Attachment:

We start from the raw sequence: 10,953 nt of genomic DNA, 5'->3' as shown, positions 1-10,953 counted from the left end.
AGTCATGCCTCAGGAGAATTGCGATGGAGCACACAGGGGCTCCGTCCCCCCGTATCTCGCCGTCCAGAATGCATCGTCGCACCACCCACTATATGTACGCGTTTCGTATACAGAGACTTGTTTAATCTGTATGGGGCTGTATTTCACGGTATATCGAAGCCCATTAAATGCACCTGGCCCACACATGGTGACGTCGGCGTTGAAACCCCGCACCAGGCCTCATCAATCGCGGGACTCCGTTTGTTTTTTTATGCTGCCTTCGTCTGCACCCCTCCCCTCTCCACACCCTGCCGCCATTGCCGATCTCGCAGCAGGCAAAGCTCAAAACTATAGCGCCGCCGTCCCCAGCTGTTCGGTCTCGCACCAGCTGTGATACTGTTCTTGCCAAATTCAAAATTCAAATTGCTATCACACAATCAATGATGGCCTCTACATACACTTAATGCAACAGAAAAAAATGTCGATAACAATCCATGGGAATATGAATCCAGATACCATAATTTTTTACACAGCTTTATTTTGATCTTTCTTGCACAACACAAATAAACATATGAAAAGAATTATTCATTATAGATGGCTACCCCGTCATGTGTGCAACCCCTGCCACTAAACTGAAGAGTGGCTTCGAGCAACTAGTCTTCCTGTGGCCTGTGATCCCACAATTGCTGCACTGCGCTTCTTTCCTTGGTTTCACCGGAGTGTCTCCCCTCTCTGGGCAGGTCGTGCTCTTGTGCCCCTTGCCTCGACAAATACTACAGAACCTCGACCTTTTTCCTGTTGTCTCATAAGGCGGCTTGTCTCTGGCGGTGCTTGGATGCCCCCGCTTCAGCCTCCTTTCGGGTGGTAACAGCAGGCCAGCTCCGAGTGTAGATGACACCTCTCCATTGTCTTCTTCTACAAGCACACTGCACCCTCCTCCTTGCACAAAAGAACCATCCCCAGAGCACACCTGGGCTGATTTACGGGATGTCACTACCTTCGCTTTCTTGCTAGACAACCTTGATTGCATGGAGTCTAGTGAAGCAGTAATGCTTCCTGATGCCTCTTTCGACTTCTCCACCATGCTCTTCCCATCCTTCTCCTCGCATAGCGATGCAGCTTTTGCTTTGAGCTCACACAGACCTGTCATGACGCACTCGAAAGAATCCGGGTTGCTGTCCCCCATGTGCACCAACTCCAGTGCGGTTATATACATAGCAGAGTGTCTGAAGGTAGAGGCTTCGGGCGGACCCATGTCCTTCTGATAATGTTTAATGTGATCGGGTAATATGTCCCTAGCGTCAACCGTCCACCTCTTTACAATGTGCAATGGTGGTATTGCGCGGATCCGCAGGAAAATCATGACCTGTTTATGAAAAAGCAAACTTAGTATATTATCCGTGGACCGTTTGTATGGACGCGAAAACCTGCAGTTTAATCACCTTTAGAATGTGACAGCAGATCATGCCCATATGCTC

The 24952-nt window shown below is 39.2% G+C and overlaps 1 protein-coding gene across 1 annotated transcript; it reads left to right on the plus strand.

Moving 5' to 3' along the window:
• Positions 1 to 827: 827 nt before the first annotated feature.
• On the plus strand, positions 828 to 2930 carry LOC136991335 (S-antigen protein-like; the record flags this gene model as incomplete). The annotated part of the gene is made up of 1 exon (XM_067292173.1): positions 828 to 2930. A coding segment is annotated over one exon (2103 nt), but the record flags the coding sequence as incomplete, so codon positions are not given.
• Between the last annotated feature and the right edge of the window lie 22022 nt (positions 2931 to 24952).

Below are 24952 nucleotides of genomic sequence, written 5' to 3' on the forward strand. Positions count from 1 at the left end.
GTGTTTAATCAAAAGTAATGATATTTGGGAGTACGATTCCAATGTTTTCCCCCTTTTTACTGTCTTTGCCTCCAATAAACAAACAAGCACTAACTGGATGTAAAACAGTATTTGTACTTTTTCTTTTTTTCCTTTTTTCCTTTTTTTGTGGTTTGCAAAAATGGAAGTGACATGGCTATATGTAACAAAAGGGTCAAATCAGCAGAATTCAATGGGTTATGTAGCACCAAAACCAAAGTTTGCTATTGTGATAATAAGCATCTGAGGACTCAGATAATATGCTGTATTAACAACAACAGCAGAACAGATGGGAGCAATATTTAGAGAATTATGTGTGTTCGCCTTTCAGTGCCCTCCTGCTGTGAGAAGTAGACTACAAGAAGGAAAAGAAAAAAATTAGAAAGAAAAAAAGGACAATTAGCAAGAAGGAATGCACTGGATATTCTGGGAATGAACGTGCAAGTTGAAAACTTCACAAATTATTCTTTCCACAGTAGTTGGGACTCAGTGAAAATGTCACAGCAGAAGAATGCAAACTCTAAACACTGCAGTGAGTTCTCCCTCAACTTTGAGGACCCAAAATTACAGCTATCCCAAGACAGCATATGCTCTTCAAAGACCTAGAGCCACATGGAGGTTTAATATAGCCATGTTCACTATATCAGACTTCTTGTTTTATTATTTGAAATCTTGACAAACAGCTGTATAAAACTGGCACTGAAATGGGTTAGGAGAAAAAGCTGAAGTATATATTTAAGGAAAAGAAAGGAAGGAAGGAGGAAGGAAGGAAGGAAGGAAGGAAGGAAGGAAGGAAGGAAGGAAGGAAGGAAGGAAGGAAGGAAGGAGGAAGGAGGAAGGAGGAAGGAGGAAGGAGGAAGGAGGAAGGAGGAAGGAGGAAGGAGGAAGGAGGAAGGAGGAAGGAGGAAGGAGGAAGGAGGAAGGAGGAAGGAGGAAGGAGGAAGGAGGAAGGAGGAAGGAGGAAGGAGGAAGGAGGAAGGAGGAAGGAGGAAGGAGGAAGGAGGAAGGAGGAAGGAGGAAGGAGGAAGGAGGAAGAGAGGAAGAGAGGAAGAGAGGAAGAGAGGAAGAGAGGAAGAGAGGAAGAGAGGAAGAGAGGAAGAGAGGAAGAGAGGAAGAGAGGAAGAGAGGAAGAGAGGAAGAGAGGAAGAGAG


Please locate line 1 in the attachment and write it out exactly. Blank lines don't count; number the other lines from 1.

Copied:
We start from the raw sequence: 10,953 nt of genomic DNA, 5'->3' as shown, positions 1-10,953 counted from the left end.